Mercedes-Benz Museum Elevators- 04.08.10
The Mercedes-Benz Museum houses an incredible amount of automotive history, unexpected surprises, and is in and of itself an absolutely mind blowing architectural space. That being said there are a million and one different posts i could write about it, and none would do it justice fully. So, let’s do this my way and start with my favorite detail… the ELEVATORS are amazing! When you enter the space, you can see straight up to the roof (and a peek at the sunlight coming in) as floors spiral all the way… you could even say the ceiling has a Mercedes-Benz star inspired shape… and then you notice what look three like vertical tracks going up… and these awesome metal pod (with abstract ghost like eyes/shape) moving up and down… it’s surreal. A bit overly concrete feeling (gave me a similar vibe to Oakley HQ’s entrance)… there was something very sterile/scifi feeling about the entrance space. I could have stood there and stared up at the mesmerizing symmetry of it all for ages. So see more close ups of it in action on the next page!
p.s. Also amazing are those giant panels… the ones that look like concrete? they arent. That’s how they move cars into the various floors.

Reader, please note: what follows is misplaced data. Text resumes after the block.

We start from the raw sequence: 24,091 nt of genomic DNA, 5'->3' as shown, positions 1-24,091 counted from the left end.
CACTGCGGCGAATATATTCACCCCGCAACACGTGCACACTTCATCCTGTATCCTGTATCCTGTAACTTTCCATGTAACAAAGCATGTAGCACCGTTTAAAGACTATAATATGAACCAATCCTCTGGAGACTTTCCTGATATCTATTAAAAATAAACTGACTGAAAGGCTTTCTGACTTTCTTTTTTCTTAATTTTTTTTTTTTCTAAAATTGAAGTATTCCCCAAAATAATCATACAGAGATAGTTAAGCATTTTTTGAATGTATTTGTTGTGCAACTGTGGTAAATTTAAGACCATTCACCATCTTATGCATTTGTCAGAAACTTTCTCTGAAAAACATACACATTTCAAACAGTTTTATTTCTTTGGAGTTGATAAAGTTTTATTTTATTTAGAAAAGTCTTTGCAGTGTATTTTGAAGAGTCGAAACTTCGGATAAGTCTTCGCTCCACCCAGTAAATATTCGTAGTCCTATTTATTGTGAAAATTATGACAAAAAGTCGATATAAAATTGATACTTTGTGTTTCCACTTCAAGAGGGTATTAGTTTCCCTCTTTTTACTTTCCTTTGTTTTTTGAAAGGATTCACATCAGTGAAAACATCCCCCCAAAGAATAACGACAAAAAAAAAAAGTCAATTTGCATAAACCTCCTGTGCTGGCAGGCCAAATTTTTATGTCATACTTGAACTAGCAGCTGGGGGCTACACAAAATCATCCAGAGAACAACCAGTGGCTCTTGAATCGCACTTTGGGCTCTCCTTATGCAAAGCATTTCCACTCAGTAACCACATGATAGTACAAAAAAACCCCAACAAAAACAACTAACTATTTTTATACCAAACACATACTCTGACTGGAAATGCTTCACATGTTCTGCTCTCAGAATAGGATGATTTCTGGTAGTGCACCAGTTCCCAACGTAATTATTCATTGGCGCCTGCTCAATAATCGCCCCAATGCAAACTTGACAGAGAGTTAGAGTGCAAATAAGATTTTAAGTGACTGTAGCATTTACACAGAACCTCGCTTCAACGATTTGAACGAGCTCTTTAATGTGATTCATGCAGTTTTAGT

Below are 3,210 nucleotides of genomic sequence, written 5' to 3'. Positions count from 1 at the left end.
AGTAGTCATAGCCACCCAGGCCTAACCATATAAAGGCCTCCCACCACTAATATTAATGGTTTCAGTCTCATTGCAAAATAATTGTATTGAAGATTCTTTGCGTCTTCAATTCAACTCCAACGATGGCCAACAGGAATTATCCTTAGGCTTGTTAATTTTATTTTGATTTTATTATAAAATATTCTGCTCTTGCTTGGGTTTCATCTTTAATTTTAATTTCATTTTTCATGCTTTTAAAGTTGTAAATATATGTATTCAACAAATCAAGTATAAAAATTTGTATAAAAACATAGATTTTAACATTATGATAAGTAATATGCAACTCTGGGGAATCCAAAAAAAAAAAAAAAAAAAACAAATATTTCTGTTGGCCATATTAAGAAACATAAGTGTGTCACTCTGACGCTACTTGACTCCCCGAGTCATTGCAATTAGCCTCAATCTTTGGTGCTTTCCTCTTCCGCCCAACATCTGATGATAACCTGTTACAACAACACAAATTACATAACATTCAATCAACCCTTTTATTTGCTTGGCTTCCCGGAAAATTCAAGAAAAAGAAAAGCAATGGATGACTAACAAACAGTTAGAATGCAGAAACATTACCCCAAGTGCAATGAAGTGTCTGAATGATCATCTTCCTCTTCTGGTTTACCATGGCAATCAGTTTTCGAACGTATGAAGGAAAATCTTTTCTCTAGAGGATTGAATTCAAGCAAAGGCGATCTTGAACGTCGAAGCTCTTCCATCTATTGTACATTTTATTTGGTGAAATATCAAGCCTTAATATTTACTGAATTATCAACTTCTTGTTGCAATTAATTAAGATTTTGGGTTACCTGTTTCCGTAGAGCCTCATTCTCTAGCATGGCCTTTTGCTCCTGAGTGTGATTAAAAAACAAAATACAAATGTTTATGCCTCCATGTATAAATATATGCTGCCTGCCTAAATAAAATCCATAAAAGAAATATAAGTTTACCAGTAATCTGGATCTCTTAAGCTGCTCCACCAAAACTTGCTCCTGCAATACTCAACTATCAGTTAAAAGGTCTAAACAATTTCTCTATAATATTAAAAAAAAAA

p.p.s. Additionally, when it comes to ventilating the space and quickly dealing with a fire/etc… this building is the official world-record holder for the World’s Largest Artificial Tornado! It’s over 100ft, generated from the center of the roof… i’ve just updated the post with a few videos on the next page…
They totally look like little ghosts!
Of course the interior of the elevator pods have dramatic lighting as well… but as they mentioned… it DOES basically take you from present, well in to the past ~ so the capsule-esque time machine vibe works pretty well!
view looking out from within…
See? You can attach the hooks to hold a few tons… pull it up to the door panels… and slide it right in…
From the 2007 press release: It was necessary to take a new approach, and so a globally unique smoke elimination system was developed especially for the Mercedes-Benz Museum. In the event of fire, 144 outlets located along the core walls inject air into the interior courtyard of the Mercedes-Benz Museum. This generates an artificial tornado, and the smoke collected is then discharged into the outside air via a smoke elimination ventilator located in the upper part of the building.
This procedure uses the principle of the tornado force, which has a devastating effect under natural conditions, to create a controlled life-saving form of fluid mechanics that opens up new architectural possibilities.